My interest has led me to start the research phase of a novel about . . . well, things and people of Japan as seen through the eyes and experiences of Americans before, during and after WWII. What happened, for example, to the Kempetai (the Japanese Gestapo) personnel after the war? I don’t think they could simply go home and resume their lives as farmers, field workers, or artisans after putting people in jail and causing so much suffering. Perhaps they were torturers as well.

    So, there’s my trip. I’m a little bit concerned about what I’ll find. But I’m setting off soon.

    • Jim, I remember seeing a television story about a very elderly couple who, decades after the war’s end, were still performing a ceremony of apology (and a request for forgiveness) for the misguided souls who launched that misbegotten attack on the United States, the one that dragged this unwilling nation into WWII. I remember being awestruck by their devotion to remediation of whatever past sins their countrymen had committed.

      Let us know what you learn on your journey of discovery. I know it will make a fascinating book, and I look forward to reading it!

  7. Speaking of trains, I’m fascinated by the gospel trains, in which a priest, or a minister and his family, slept in a room behind the altar, and the orphan trains which stopped in small towns with children to be indentured or put up for adoption. When–if– I finish my WIP, I’d like to investigate these trains. There must be lots of stories there.

  8. I loved doing my historical legal thriller that take place in early 1900s Los Angeles. There is such rich history there, largely untapped. During my research, steeped in the old newspapers (via microfiche) I actually had a couple of experiences where I felt like I was there, literally, smelling the smells and walking the streets. These moments were maybe thirty seconds long.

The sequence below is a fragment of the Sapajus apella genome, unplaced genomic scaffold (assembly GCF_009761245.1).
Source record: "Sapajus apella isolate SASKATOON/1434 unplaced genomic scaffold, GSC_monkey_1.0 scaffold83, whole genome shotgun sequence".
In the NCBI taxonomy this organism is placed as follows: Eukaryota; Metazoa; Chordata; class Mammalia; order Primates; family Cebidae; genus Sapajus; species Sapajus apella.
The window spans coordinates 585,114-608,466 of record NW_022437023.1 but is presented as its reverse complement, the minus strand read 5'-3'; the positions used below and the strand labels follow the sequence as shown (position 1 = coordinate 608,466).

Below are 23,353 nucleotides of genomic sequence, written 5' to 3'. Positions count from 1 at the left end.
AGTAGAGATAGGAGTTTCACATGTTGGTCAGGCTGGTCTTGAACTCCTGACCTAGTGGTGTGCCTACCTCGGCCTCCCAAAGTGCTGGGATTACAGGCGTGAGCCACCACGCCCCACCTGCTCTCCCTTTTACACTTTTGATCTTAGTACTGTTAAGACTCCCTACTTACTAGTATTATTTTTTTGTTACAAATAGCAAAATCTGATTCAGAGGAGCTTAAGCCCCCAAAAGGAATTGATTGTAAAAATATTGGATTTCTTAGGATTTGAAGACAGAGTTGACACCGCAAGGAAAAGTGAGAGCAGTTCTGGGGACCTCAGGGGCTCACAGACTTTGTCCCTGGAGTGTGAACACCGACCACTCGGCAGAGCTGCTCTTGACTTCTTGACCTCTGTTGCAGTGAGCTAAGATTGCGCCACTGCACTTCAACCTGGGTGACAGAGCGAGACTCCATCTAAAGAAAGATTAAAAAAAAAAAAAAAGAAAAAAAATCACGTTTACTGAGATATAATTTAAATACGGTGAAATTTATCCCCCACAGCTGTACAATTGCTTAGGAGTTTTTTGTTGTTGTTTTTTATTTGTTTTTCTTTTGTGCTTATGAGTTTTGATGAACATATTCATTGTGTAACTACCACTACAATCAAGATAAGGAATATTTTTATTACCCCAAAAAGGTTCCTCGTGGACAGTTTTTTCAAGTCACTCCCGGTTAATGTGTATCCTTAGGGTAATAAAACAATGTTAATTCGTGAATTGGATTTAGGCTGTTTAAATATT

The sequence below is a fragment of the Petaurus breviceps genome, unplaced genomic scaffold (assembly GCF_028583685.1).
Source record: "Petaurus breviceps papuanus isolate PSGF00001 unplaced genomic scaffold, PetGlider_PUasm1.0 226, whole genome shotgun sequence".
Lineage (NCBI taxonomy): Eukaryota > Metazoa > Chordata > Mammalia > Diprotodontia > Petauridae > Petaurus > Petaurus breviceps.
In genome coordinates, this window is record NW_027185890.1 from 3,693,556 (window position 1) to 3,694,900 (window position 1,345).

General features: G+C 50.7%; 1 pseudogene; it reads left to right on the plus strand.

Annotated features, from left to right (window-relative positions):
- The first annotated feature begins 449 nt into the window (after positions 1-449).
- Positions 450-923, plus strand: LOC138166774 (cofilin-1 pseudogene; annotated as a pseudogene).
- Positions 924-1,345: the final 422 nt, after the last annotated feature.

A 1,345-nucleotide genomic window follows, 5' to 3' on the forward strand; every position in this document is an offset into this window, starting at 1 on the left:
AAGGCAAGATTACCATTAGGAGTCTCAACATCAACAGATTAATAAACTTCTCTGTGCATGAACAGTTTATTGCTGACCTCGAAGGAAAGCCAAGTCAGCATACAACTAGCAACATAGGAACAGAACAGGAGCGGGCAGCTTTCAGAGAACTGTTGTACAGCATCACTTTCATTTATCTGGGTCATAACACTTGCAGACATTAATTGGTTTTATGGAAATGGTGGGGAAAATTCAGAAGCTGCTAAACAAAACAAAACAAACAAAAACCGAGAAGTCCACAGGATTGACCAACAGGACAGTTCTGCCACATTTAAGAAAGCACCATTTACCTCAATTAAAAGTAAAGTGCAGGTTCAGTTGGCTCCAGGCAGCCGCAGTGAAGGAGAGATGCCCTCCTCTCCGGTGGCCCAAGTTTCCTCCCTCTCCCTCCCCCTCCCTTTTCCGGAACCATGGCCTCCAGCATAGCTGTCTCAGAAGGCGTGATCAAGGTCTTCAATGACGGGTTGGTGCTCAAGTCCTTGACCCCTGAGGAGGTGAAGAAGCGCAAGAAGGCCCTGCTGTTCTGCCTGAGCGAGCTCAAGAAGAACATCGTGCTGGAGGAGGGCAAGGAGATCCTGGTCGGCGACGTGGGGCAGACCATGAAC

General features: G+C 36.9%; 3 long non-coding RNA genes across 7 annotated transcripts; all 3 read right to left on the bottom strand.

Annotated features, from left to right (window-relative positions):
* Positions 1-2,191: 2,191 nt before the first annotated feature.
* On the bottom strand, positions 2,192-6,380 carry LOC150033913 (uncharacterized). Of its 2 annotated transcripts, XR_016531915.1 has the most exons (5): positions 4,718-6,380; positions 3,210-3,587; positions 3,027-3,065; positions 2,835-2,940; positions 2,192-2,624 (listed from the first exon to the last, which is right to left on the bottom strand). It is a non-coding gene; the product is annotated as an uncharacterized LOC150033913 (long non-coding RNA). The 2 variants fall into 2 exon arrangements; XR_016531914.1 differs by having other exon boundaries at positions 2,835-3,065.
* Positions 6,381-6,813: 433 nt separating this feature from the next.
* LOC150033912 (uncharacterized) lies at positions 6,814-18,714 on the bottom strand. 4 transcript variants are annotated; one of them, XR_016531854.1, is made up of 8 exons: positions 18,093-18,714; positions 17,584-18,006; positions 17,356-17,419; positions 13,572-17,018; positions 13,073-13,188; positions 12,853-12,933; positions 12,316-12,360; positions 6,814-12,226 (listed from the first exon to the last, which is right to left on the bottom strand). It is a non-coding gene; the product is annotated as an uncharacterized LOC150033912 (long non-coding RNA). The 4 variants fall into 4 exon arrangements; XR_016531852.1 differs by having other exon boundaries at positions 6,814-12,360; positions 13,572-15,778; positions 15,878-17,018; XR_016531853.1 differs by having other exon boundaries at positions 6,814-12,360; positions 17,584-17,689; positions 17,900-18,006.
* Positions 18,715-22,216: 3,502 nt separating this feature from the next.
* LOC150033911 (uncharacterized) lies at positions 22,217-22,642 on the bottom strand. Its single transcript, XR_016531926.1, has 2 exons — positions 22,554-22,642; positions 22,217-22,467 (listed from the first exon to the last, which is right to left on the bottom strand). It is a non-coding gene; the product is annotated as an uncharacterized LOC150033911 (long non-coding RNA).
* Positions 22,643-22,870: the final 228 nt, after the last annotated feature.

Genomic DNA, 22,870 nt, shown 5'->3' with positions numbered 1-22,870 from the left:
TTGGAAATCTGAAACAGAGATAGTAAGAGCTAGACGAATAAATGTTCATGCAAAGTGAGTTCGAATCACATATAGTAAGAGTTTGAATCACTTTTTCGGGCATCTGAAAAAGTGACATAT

That ever happen to you, Clare?

    • Yes! When I read the diary of a female policewoman from WWI – it was eerie to realize I was only the second person (I think anyway, based on the library records) to have ever got it out to read. Everything from the smell of the paper, to the details in her diary to the newspaper cutting of her and her dog, transported me just for a minute or so into her world.

  9. I love reading historical fiction … but I wouldn’t want to go back to any era without electricity, indoor plumbing, or a modern appreciation of women’s rights.

    That’s why I love fiction. All the fun of being in the past, on a modern ereader.

  10. In truth, I’m with lola–modern dentistry is the bottom line for me.

    In fantasy, I would have liked to been a Viking, sailing off for warmer climes. Maybe settling in Nova Scotia.

    Or maybe taking a liner from New York to France, settling in Paris to write in the 1920s.